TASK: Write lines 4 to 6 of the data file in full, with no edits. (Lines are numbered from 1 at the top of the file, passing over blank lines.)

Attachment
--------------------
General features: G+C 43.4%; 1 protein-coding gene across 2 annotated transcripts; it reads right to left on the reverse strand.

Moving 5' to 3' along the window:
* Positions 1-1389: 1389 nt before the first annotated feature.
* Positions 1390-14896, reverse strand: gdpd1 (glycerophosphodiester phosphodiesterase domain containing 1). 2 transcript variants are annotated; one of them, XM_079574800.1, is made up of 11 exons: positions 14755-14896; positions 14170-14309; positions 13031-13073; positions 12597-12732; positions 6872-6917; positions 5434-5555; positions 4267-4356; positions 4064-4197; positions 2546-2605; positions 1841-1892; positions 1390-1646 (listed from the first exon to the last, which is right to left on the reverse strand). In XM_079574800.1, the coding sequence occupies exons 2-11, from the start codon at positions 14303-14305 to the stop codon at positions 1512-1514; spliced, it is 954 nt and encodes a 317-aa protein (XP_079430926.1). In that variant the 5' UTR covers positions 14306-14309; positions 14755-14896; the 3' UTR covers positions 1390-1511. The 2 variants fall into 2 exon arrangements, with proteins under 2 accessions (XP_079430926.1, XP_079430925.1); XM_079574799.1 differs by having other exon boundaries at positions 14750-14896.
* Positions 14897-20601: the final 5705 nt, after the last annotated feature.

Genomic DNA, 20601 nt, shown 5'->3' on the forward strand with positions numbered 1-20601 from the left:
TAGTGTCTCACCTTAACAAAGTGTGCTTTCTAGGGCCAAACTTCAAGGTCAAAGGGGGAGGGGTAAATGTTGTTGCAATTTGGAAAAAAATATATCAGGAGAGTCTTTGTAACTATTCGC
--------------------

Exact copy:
* Positions 1390-14896, reverse strand: gdpd1 (glycerophosphodiester phosphodiesterase domain containing 1). 2 transcript variants are annotated; one of them, XM_079574800.1, is made up of 11 exons: positions 14755-14896; positions 14170-14309; positions 13031-13073; positions 12597-12732; positions 6872-6917; positions 5434-5555; positions 4267-4356; positions 4064-4197; positions 2546-2605; positions 1841-1892; positions 1390-1646 (listed from the first exon to the last, which is right to left on the reverse strand). In XM_079574800.1, the coding sequence occupies exons 2-11, from the start codon at positions 14303-14305 to the stop codon at positions 1512-1514; spliced, it is 954 nt and encodes a 317-aa protein (XP_079430926.1). In that variant the 5' UTR covers positions 14306-14309; positions 14755-14896; the 3' UTR covers positions 1390-1511. The 2 variants fall into 2 exon arrangements, with proteins under 2 accessions (XP_079430926.1, XP_079430925.1); XM_079574799.1 differs by having other exon boundaries at positions 14750-14896.
* Positions 14897-20601: the final 5705 nt, after the last annotated feature.

Genomic DNA, 20601 nt, shown 5'->3' on the forward strand with positions numbered 1-20601 from the left: